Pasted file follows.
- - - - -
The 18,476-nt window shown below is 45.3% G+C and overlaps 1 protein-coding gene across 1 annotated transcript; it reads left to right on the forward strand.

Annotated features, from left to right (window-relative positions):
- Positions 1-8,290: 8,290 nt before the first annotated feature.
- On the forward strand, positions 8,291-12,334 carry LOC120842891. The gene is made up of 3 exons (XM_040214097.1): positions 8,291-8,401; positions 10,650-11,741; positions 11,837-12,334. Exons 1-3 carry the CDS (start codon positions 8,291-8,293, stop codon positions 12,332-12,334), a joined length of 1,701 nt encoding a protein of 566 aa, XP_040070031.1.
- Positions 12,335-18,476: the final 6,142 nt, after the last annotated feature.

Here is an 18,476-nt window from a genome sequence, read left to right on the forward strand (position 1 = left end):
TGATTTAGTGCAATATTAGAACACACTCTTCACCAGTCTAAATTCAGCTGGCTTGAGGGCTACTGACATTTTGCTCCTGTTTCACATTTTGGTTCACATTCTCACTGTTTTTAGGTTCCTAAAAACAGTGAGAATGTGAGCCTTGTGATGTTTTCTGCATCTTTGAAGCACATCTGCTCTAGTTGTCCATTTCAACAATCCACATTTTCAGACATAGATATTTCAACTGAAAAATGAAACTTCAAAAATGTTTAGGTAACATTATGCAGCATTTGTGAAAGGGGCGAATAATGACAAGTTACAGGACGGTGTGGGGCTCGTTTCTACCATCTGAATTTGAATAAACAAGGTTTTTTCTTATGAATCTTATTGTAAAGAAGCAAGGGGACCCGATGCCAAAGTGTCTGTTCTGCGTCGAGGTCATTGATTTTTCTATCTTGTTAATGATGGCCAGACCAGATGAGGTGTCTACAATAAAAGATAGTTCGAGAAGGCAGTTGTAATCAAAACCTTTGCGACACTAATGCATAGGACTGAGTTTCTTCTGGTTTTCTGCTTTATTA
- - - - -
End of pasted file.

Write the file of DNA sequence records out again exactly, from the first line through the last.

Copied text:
The 18,476-nt window shown below is 45.3% G+C and overlaps 1 protein-coding gene across 1 annotated transcript; it reads left to right on the forward strand.

Annotated features, from left to right (window-relative positions):
- Positions 1-8,290: 8,290 nt before the first annotated feature.
- On the forward strand, positions 8,291-12,334 carry LOC120842891. The gene is made up of 3 exons (XM_040214097.1): positions 8,291-8,401; positions 10,650-11,741; positions 11,837-12,334. Exons 1-3 carry the CDS (start codon positions 8,291-8,293, stop codon positions 12,332-12,334), a joined length of 1,701 nt encoding a protein of 566 aa, XP_040070031.1.
- Positions 12,335-18,476: the final 6,142 nt, after the last annotated feature.

Here is an 18,476-nt window from a genome sequence, read left to right on the forward strand (position 1 = left end):
TGATTTAGTGCAATATTAGAACACACTCTTCACCAGTCTAAATTCAGCTGGCTTGAGGGCTACTGACATTTTGCTCCTGTTTCACATTTTGGTTCACATTCTCACTGTTTTTAGGTTCCTAAAAACAGTGAGAATGTGAGCCTTGTGATGTTTTCTGCATCTTTGAAGCACATCTGCTCTAGTTGTCCATTTCAACAATCCACATTTTCAGACATAGATATTTCAACTGAAAAATGAAACTTCAAAAATGTTTAGGTAACATTATGCAGCATTTGTGAAAGGGGCGAATAATGACAAGTTACAGGACGGTGTGGGGCTCGTTTCTACCATCTGAATTTGAATAAACAAGGTTTTTTCTTATGAATCTTATTGTAAAGAAGCAAGGGGACCCGATGCCAAAGTGTCTGTTCTGCGTCGAGGTCATTGATTTTTCTATCTTGTTAATGATGGCCAGACCAGATGAGGTGTCTACAATAAAAGATAGTTCGAGAAGGCAGTTGTAATCAAAACCTTTGCGACACTAATGCATAGGACTGAGTTTCTTCTGGTTTTCTGCTTTATTA